The lynx is a medium sized cat with a short tail (6-1/2 inches) and long legs. It stands from about 17 to 29 inches high at the shoulder and ranges in length from about 33 to 48 inches overall. The head has a cheek beard, and the long tapered ears have tufts up to 10-1/2 inches long. The tip of the tail is black. The feet are unusually large for a felid and have a thick fur padding on their edges as well as long hair that grows between the toes and the balls of the soles (snowshoe). There is a great deal of variation in the coloration of the lynx, but in general, they are light sandy color shading to a light or white belly and the insides of the legs. The back side of the ears is black with the typical felid "false eyes." Some individuals are spotted, some not, and this seems to be associated with the geographical locations of the various populations.
Prey includes mammals from the size of a mouse to that of a deer, but birds, reptiles, amphibians, fishes and even large insects are included in the menu.
BOBCAT, WILDCAT (Lynx rufus)
The bobcat is generally a smaller animal than the lynx, attaining only about 74% of that animal’s size. Instead of the black tail tip as in the lynx, close observation will show that the very end of the tail is white (pick the tail up when the bobcat presents its tail in greeting, and it will be noted that the white from the underside extends to the very tip). It will also be noted that the bobcat has relatively small feet as compared to those of the lynx.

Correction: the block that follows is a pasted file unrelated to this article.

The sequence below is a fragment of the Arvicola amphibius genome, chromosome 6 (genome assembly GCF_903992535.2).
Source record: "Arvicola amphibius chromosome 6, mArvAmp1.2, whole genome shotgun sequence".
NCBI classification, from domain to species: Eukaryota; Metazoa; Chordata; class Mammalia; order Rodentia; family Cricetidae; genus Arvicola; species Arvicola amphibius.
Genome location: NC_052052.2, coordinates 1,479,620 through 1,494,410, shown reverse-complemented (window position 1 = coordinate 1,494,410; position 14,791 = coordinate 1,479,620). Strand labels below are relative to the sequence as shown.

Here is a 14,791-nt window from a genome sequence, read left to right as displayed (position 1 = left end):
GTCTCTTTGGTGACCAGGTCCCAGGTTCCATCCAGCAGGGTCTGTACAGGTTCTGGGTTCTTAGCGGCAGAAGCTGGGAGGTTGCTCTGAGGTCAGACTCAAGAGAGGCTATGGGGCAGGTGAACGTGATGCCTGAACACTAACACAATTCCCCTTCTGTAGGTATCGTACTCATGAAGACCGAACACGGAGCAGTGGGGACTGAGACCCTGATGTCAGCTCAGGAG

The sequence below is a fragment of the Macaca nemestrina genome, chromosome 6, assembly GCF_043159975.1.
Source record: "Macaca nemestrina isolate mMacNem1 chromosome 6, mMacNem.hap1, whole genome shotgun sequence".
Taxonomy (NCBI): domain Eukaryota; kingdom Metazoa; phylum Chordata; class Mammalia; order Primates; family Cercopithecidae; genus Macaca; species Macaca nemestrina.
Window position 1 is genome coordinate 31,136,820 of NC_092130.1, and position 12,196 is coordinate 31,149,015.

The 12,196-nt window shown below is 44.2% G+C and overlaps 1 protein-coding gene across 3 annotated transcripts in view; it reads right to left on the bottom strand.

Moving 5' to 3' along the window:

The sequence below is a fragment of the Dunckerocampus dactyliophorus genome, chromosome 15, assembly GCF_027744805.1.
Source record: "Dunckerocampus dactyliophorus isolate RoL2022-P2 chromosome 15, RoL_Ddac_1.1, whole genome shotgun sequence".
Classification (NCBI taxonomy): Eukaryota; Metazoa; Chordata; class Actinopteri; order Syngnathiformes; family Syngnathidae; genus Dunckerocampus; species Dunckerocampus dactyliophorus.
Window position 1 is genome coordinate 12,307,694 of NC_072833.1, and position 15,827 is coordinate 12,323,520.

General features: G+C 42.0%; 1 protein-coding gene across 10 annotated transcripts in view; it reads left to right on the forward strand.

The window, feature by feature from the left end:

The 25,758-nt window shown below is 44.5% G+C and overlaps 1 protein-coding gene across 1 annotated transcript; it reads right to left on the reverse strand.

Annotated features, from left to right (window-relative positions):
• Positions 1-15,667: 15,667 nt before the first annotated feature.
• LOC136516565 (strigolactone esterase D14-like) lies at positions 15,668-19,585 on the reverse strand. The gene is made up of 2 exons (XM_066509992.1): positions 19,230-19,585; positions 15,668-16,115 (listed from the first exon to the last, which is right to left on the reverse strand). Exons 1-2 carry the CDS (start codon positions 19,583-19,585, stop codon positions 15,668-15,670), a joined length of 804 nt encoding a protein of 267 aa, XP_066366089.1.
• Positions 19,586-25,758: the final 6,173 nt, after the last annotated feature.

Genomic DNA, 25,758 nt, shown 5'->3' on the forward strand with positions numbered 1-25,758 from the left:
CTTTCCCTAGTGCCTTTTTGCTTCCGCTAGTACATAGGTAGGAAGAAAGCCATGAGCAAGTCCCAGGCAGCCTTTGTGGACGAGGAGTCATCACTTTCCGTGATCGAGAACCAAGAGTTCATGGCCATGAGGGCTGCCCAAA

Jack rabbits and cottontails make up about 2/3 of the bobcat’s food, but they also eat any rodents they can catch, as well as the occasional deer. They will not refuse bats or, when the opportunity presents itself, domesticated animals in the form of dogs, cats, sheep, goats and poultry. Reptiles and invertebrates, as well as plants, make up less than 2% of the diet.
COYOTE (Canis latrans)
Coyotes are medium sized animals that range up to 4 feet measured from the nose to the tail tip. Typically, they weigh between 20 and 50 pounds, but have been known to exceed that weight somewhat.
Coyotes can and do hybridize with domesticated dogs, producing fertile offspring without the intervention of man. They are referred to as "Coydogs" and can produce 2 litters per year against the 1 litter that coyotes produce. These animals are more dangerous to man’s enterprises than coyotes. They take not only wild food, but are extremely dangerous to livestock.
WOLVES (Canis lupis)
Full grown wolves may measure up to 6-1/2 feet from the nose to the tip of the tail and weigh up to 175 pounds in the far north. They range in color from black to white, but the typical animal will be gray with lighter underparts and legs. Some sort of face mask on all but the white and black individuals is typical.